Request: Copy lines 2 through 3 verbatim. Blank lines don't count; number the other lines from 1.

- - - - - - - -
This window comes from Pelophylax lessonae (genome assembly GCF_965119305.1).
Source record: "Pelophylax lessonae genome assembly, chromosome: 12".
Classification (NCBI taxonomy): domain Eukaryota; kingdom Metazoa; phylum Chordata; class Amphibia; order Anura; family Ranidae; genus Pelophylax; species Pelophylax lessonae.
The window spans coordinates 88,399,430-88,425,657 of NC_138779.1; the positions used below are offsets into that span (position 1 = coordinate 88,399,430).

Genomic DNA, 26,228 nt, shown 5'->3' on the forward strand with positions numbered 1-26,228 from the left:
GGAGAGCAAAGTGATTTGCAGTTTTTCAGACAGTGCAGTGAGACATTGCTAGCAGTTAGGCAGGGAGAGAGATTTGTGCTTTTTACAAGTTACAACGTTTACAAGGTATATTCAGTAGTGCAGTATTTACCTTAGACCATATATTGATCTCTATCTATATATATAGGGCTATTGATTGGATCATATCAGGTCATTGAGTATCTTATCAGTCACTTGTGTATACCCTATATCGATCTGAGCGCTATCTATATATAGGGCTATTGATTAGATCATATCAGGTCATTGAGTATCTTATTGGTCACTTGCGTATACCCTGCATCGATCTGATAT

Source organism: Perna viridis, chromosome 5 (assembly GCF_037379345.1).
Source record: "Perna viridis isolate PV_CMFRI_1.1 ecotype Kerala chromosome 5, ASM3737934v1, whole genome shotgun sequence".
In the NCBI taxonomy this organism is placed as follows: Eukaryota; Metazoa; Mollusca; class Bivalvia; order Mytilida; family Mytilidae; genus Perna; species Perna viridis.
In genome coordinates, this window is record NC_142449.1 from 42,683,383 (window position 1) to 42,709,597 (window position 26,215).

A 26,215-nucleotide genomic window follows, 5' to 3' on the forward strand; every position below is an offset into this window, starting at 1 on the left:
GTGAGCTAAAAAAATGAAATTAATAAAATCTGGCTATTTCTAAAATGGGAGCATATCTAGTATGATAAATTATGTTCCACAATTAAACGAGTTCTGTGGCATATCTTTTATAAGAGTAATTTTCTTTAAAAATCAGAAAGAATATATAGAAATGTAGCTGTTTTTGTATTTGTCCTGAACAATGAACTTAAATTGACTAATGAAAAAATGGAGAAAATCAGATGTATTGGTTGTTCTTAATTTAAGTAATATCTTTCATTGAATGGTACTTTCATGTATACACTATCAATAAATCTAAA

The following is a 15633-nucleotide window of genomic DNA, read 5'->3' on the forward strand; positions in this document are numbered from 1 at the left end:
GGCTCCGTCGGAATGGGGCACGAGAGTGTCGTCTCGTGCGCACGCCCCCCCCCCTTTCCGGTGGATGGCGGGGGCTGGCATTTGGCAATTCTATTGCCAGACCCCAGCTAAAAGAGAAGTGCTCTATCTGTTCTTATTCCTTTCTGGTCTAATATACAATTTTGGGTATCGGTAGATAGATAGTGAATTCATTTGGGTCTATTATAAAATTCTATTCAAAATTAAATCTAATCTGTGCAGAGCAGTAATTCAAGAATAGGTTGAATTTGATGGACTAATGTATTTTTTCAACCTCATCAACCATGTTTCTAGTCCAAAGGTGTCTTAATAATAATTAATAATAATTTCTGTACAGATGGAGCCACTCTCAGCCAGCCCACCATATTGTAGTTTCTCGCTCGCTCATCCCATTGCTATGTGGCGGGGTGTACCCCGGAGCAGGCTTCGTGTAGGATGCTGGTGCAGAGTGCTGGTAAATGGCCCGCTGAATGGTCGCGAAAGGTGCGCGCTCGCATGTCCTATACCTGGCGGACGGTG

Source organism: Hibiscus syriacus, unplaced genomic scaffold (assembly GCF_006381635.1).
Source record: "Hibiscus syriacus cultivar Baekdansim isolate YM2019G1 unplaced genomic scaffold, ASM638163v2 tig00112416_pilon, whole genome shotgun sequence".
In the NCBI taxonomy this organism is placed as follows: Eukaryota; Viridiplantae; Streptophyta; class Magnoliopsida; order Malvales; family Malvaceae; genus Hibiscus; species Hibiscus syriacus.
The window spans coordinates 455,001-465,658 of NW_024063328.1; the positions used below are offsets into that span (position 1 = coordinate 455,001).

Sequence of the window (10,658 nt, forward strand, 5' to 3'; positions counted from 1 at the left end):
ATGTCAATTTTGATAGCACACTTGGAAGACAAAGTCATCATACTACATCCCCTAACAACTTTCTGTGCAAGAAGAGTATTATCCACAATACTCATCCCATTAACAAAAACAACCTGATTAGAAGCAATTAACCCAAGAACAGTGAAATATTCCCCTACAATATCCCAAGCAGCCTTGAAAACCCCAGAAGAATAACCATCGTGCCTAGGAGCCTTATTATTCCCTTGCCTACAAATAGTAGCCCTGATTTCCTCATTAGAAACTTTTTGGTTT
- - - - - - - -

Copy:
Source record: "Pelophylax lessonae genome assembly, chromosome: 12".
Classification (NCBI taxonomy): domain Eukaryota; kingdom Metazoa; phylum Chordata; class Amphibia; order Anura; family Ranidae; genus Pelophylax; species Pelophylax lessonae.